Business Psychology - Latest Findings
Article No. 305
Customer Psychology Findings, by James Larsen, Ph.D.
The Persuasive Role of Mimicry
Researchers discover a surprising potency in a simple action.
Here’s an exercise for you.
Sit down opposite your spouse (or significant other) and start a conversation. Watch and listen closely, and copy what you see and hear following these rules: 1) Mimic major body movements after a 2-4 second delay. If you see leg crossing, cross your legs. If you see a face touch, touch your face. 2) Be careful to move the opposite side of your body so your movements match your partner’s movements. If you see a face touch with the right hand, copy this movement with your left hand. To your partner, your movements will resemble looking in a mirror. 3) Restate every other comment your partner makes using the same words you hear. If your partner says “I don’t think I like Billy Johnson one little bit,” you say “You don’t think you like Billy Johnson one little bit.”
When you do this exercise, you should notice two things. First, your partner will be relaxed and comfortable, and possibly very agreeable. Second, your partner won’t know that you’ve been deliberately copying his/her words and actions. By carrying out this exercise, you will have recreated the experimental condition of a fascinating consumer psychology experiment carried out by Robin Tanner from Duke University. You will also be well on your way to adding a new persuasion technique to your business skills. Here’s the story.
We train our children from an early age to mimic. When we smile and an infant smiles back at us, we experience paroxysms of delight. When we speak to our toddlers, we encourage them to repeat our sounds: “da da” “ma ma.” Acquiring language is largely an act of mimicry where children imitate sounds and gradually piece them together with meaning. When children become teens, their mimicry continues, but now they mimic each other. Clothing, personal grooming, and behavior fads race through the population, enabled largely by mimicry.
The heart of mimicry is fitting in. Whether its infants smiling at doting parents or teens piercing their bodies, mimicry reflects an innate drive to belong, and it occurs largely without our awareness. The father who challenges the new tattoo that graces his daughter’s neck can hardly believe her retort that she really likes it and would have gotten it even if her best friend didn’t have a similar tattoo in the same place. But the bottom line for the teen is that mimicry causes her to feel close to the person she mimics, and it causes the person she mimics to feel close to her. Their feelings of belonging are strengthened, yet neither teen is aware of the role mimicry plays in strengthening this feeling.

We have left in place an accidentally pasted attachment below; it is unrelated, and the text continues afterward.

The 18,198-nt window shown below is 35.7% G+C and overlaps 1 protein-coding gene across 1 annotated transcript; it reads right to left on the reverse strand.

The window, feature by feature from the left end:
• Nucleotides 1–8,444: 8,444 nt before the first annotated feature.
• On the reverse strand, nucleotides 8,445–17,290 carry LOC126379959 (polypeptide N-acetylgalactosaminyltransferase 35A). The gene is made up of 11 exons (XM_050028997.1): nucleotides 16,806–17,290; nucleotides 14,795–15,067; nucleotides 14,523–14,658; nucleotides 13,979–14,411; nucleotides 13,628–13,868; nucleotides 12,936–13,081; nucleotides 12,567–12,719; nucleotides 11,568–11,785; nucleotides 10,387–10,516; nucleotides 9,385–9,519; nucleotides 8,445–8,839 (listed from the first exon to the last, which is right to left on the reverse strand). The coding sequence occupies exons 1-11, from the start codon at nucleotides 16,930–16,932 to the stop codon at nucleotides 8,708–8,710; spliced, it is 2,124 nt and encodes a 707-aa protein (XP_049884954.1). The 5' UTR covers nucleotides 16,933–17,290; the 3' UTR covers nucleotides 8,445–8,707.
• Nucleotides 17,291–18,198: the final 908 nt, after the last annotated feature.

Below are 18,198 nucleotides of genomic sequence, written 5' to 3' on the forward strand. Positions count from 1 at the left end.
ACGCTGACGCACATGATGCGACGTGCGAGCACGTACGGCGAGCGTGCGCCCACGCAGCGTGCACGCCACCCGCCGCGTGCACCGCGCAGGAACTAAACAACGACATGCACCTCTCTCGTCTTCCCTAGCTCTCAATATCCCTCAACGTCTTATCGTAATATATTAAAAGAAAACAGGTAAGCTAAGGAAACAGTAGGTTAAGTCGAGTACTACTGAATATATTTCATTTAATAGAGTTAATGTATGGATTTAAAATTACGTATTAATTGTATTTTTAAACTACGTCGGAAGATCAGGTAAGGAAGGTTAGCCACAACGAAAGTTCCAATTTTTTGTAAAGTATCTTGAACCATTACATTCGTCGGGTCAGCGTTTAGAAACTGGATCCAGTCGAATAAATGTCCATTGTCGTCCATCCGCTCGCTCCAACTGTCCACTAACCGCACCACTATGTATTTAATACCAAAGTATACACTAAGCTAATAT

Robin Tanner recognized that the drive to belong doesn’t disappear when teens become adults, and she surmised that mimicry continues to play an important role in our adult lives. Others have explored mimicry. For example, one researcher instructed waitresses to repeat customers’ orders using the same words the customers had used. These waitresses received the largest tips. Ms. Tanner decided to build on this work, so she carried out three experiments exploring the role mimicry plays in consumer choice.
In her first experiment, she learned that consumers automatically mimic another in their choice of snacks and that preferences follow the choice rather than guiding it. When people freely choose after observing another person make a choice, they tend to make the same choice and claim their preferences guided them. Tanner’s experiment demonstrated this wasn’t true. Consumers chose because of automatic mimicry, have no awareness of it, and then justify their choices with newly formed preferences.
In her second experiment, she trained experimenters to mimic her subjects in marketing research interviews. Remembering the example of the tattooed teen, people who were mimicked felt closer to experimenters who mimicked them and a stronger desire to buy and use the product described by the experimenter. This demonstrated the usefulness of mimicry to influence consumer choice.
In her third experiment, she repeated the marketing interviews but added a new element. She added a comment of need. When the experimenter told the subjects that he would materially benefit from the success of the product, the reactions of mimicked subjects became significantly more positive.
Ms. Tanner was particularly struck by this finding. In most sales situations, the salesperson directs attention away from the benefit he/she has in a successful sale. Ms. Tanner discovered that the feelings of closeness engendered by mimicry overwhelm normal consumer caution and leads them to want to help the salesperson by buying the product.
People in business often find themselves needing to fit in and needing to persuade others. It may be employees who need to feel good about the boss and need to give a good day’s work. It may be creditors who need to give a little more time, or it may be customers who need to buy a product or service. Mimicry is a socialization and persuasion tool that has proven to be so potent that business owners can’t afford to be without it, yet they need to use it judiciously.
Reference: Tanner, Robin, Rosellina Ferraro, Tanya Chartrand, James Bettman, and Rick Van Baaren (2008) Of Chameleons and Consumption: The Impact of Mimicry on Choice and Preferences. Journal of Consumer Research, 34, 754-767. www.businesspsych.org
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